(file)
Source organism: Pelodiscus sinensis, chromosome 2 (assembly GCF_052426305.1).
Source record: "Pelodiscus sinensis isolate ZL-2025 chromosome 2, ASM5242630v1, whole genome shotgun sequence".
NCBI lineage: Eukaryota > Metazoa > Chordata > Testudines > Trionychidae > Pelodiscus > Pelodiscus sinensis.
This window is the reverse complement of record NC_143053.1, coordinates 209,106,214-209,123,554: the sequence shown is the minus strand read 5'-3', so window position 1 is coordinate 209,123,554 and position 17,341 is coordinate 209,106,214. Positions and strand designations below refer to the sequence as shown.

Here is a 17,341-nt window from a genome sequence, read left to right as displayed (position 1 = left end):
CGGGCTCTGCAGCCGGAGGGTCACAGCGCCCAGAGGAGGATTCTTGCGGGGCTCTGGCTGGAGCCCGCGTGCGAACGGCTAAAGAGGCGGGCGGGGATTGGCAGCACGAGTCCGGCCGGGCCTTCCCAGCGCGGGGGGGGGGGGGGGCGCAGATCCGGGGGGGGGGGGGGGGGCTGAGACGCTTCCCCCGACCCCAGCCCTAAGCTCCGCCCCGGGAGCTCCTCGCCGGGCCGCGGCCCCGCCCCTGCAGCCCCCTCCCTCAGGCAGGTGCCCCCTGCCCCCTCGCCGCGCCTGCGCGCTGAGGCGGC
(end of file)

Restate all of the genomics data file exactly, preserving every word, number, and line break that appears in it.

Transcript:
Source organism: Pelodiscus sinensis, chromosome 2 (assembly GCF_052426305.1).
Source record: "Pelodiscus sinensis isolate ZL-2025 chromosome 2, ASM5242630v1, whole genome shotgun sequence".
NCBI lineage: Eukaryota > Metazoa > Chordata > Testudines > Trionychidae > Pelodiscus > Pelodiscus sinensis.
This window is the reverse complement of record NC_143053.1, coordinates 209,106,214-209,123,554: the sequence shown is the minus strand read 5'-3', so window position 1 is coordinate 209,123,554 and position 17,341 is coordinate 209,106,214. Positions and strand designations below refer to the sequence as shown.

Here is a 17,341-nt window from a genome sequence, read left to right as displayed (position 1 = left end):
CGGGCTCTGCAGCCGGAGGGTCACAGCGCCCAGAGGAGGATTCTTGCGGGGCTCTGGCTGGAGCCCGCGTGCGAACGGCTAAAGAGGCGGGCGGGGATTGGCAGCACGAGTCCGGCCGGGCCTTCCCAGCGCGGGGGGGGGGGGGGGCGCAGATCCGGGGGGGGGGGGGGGGGCTGAGACGCTTCCCCCGACCCCAGCCCTAAGCTCCGCCCCGGGAGCTCCTCGCCGGGCCGCGGCCCCGCCCCTGCAGCCCCCTCCCTCAGGCAGGTGCCCCCTGCCCCCTCGCCGCGCCTGCGCGCTGAGGCGGC